Tech Sector celebrates TGIF
Just when people were starting to wonder if tech stocks could go much higher, they proved that they could – and with a vengeance. Last week was every tech stock investor’s dream, with a wide variety of companies benefiting from euphoria over better than expected earnings reports from Amazon.com (up 15%), Microsoft (plus 10%), and Google (gaining 4%, despite posting mixed results) just on Friday alone.
As a result, the tech-heavy NASDAQ Composite Index has exceeded its record high from fifteen years ago, topping out above the 5,100 level. As we have stated previously, the difference this time is that the tech sector has become immensely profitable, to the point of becoming almost as reliable as utility stocks when it comes to generating steady profits and paying out big dividends.
Our portfolios did not miss out on the fun last week. Our large-cap Investments Portfolio gained an average of 3.71% compared to an increase of 3.25% in the NASDAQ Composite Index. More impressively, Rob DeFrancesco’s mid-cap Next Wave portfolio racked up a gain of 5.89%, led by Gigamon’s huge 29.35% jump!
With Apple reporting this week – and its stock surging $5 in value in the days leading up to its announcement – the perception of tech stocks has changed notably. The guarded pessimism as to whether these companies can continue to deliver exceptional results despite a strong U.S. dollar (which is devaluing their overseas income) has quickly changed to one of cautious optimism that nothing can derail their market dominance.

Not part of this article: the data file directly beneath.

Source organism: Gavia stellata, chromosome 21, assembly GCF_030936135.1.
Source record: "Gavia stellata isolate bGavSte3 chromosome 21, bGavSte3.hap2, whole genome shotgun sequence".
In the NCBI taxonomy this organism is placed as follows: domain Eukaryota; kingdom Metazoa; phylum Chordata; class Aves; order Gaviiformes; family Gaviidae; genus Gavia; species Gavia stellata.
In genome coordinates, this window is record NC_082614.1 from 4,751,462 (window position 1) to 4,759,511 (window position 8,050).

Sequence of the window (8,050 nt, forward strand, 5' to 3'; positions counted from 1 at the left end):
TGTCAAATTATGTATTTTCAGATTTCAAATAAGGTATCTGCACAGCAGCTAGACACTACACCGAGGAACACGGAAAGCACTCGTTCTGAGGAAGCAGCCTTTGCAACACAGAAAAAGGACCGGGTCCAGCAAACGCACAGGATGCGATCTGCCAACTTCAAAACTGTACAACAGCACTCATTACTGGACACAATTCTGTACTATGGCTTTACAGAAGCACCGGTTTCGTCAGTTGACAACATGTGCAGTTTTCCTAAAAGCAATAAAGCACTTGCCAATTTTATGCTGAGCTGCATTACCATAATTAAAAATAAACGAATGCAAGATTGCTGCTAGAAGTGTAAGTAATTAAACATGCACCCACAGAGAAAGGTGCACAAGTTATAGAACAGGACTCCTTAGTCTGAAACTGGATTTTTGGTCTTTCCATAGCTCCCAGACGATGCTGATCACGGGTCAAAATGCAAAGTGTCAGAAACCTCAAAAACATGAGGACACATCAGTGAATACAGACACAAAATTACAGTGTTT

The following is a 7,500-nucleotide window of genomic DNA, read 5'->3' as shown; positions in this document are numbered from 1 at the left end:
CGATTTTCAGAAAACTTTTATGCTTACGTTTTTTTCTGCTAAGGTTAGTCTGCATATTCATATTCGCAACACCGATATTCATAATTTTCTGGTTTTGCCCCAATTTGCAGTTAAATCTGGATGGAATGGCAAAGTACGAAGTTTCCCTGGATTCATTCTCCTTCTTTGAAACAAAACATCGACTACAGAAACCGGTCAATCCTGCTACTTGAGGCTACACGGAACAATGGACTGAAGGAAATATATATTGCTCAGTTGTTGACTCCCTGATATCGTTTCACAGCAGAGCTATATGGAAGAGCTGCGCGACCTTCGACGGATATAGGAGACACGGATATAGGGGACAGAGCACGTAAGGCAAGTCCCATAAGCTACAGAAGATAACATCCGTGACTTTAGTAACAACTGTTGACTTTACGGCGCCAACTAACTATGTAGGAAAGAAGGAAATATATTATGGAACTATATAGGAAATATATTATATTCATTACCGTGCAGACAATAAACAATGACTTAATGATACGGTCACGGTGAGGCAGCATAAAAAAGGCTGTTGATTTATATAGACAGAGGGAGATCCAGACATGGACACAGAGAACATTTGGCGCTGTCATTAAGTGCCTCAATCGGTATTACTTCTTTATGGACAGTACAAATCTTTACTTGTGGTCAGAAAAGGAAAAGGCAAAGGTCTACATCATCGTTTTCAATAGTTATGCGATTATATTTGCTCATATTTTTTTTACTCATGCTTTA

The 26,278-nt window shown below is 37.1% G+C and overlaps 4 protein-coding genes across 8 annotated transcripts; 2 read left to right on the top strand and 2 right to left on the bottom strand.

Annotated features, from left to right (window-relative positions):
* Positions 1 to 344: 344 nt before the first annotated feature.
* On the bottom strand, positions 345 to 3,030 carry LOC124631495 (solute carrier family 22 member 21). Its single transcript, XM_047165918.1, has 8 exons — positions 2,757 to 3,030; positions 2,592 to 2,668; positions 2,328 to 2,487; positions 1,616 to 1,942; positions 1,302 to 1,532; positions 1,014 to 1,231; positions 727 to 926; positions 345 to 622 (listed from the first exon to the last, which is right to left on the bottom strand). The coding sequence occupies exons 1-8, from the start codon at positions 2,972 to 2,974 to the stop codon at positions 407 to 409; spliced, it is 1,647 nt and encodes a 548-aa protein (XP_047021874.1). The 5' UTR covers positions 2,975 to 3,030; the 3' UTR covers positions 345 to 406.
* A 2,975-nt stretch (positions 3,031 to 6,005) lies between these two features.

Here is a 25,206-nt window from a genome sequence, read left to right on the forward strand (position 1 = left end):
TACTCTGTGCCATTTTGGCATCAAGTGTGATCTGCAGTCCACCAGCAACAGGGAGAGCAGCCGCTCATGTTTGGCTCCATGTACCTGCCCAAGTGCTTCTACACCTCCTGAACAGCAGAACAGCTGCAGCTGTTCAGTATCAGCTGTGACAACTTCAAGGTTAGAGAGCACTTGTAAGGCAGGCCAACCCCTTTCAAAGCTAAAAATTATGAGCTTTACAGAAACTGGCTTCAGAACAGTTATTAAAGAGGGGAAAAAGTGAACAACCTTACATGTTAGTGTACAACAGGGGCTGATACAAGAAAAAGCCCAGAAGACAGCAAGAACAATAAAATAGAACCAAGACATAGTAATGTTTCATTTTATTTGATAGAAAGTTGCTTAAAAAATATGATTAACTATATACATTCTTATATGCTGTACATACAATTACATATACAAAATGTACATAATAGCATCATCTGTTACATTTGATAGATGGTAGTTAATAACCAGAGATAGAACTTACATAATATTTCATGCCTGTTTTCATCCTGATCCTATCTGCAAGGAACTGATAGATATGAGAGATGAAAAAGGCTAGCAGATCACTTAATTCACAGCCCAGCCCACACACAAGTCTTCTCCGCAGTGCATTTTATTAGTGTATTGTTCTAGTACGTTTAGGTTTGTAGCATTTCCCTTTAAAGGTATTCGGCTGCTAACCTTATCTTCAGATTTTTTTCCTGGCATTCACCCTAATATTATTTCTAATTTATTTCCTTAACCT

It remains to be seen if the good feelings will continue this week, but for now the tech sector has reclaimed its spot at the top of the investment pyramid.
NASDAQ Composite Index:
Friday, April 24 = 5,092.08
Trailing 12 months = + 24.3%
Trailing 7 Days = + 3.2%
Trailing 4 Weeks = + 4.2%
Investments Portfolio Update – Qualcomm and Verizon
By Linda McDonough
We’re right in the heart of earnings season, with a flurry of news to discuss. In this issue we review Qualcomm and Verizon’s earnings. Both are tied to mobile communication trends and should benefit from consumers demanding more functionality from their smart phones. Heavyweights Intel and Microsoft also reported and pleased the market with strong results. Microsoft in particular saw its stock race forward 10% as investors cheered the success of the company’s cloud based service. We’ll cover these two names in more detail in our next issue.
Qualcomm reported second quarter earnings on April 22nd. Profits of $1.40 beat estimates by 7c with revenue slightly higher than expected. For the second quarter in a row management guided annual estimates down. Estimates for the fiscal year (ending September) started the year at $5.20 but were cut to $4.95 in January and then to $4.80 on this most recent earnings release. These cuts seem to be built into investor sentiment as the stock dropped slightly, but then stabilized quickly.
Chinese competition is hurting Qualcomm on two fronts. Lower pricing on handsets worldwide is forcing many of Qualcomm’s customers to search for ways to lower their cost structure. Lower priced chipsets from Chinese manufacturers are being used more frequently. Other customers like Samsung have internally designed their own chipset, which they will use instead of Qualcomm’s in some models. Investors have been grappling with the chance that Samsung may employ its own chipsets in more handset models going forward, reducing orders for Qualcomm. In addition, lower pricing in China hurts Qualcomm’s royalty stream which is based off of the sales price of phones. The royalty stream accounts for more than half of Qualcomm’s profits.